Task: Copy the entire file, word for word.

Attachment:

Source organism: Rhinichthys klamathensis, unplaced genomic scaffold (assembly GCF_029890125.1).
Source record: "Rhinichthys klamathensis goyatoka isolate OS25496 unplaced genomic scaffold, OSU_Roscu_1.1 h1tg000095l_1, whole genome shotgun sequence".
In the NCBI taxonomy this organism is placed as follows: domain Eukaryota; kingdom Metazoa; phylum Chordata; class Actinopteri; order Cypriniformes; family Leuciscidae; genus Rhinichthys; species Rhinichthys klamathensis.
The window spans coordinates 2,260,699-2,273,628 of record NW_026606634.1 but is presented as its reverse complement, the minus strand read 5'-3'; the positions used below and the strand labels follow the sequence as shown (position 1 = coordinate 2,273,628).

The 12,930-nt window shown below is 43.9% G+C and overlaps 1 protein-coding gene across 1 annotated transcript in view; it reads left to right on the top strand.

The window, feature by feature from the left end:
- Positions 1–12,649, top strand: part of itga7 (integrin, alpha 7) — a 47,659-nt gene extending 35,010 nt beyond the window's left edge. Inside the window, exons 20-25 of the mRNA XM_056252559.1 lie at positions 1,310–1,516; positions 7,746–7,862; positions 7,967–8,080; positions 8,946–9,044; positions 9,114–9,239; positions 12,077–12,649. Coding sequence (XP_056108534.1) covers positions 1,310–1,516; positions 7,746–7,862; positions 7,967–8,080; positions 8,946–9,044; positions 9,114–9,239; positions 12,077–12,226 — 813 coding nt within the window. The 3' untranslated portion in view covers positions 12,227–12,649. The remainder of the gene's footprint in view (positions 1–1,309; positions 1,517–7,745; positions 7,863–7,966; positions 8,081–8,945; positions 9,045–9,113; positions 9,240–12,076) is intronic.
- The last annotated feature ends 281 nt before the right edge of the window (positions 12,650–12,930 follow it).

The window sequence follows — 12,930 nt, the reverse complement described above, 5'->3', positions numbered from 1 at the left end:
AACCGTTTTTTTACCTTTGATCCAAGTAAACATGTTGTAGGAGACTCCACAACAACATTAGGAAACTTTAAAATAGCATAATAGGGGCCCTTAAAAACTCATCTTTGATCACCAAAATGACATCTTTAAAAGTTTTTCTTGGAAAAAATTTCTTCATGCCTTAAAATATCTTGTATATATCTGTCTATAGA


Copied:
Source organism: Rhinichthys klamathensis, unplaced genomic scaffold (assembly GCF_029890125.1).
Source record: "Rhinichthys klamathensis goyatoka isolate OS25496 unplaced genomic scaffold, OSU_Roscu_1.1 h1tg000095l_1, whole genome shotgun sequence".
In the NCBI taxonomy this organism is placed as follows: domain Eukaryota; kingdom Metazoa; phylum Chordata; class Actinopteri; order Cypriniformes; family Leuciscidae; genus Rhinichthys; species Rhinichthys klamathensis.
The window spans coordinates 2,260,699-2,273,628 of record NW_026606634.1 but is presented as its reverse complement, the minus strand read 5'-3'; the positions used below and the strand labels follow the sequence as shown (position 1 = coordinate 2,273,628).

The 12,930-nt window shown below is 43.9% G+C and overlaps 1 protein-coding gene across 1 annotated transcript in view; it reads left to right on the top strand.

The window, feature by feature from the left end:
- Positions 1–12,649, top strand: part of itga7 (integrin, alpha 7) — a 47,659-nt gene extending 35,010 nt beyond the window's left edge. Inside the window, exons 20-25 of the mRNA XM_056252559.1 lie at positions 1,310–1,516; positions 7,746–7,862; positions 7,967–8,080; positions 8,946–9,044; positions 9,114–9,239; positions 12,077–12,649. Coding sequence (XP_056108534.1) covers positions 1,310–1,516; positions 7,746–7,862; positions 7,967–8,080; positions 8,946–9,044; positions 9,114–9,239; positions 12,077–12,226 — 813 coding nt within the window. The 3' untranslated portion in view covers positions 12,227–12,649. The remainder of the gene's footprint in view (positions 1–1,309; positions 1,517–7,745; positions 7,863–7,966; positions 8,081–8,945; positions 9,045–9,113; positions 9,240–12,076) is intronic.
- The last annotated feature ends 281 nt before the right edge of the window (positions 12,650–12,930 follow it).

The window sequence follows — 12,930 nt, the reverse complement described above, 5'->3', positions numbered from 1 at the left end:
AACCGTTTTTTTACCTTTGATCCAAGTAAACATGTTGTAGGAGACTCCACAACAACATTAGGAAACTTTAAAATAGCATAATAGGGGCCCTTAAAAACTCATCTTTGATCACCAAAATGACATCTTTAAAAGTTTTTCTTGGAAAAAATTTCTTCATGCCTTAAAATATCTTGTATATATCTGTCTATAGA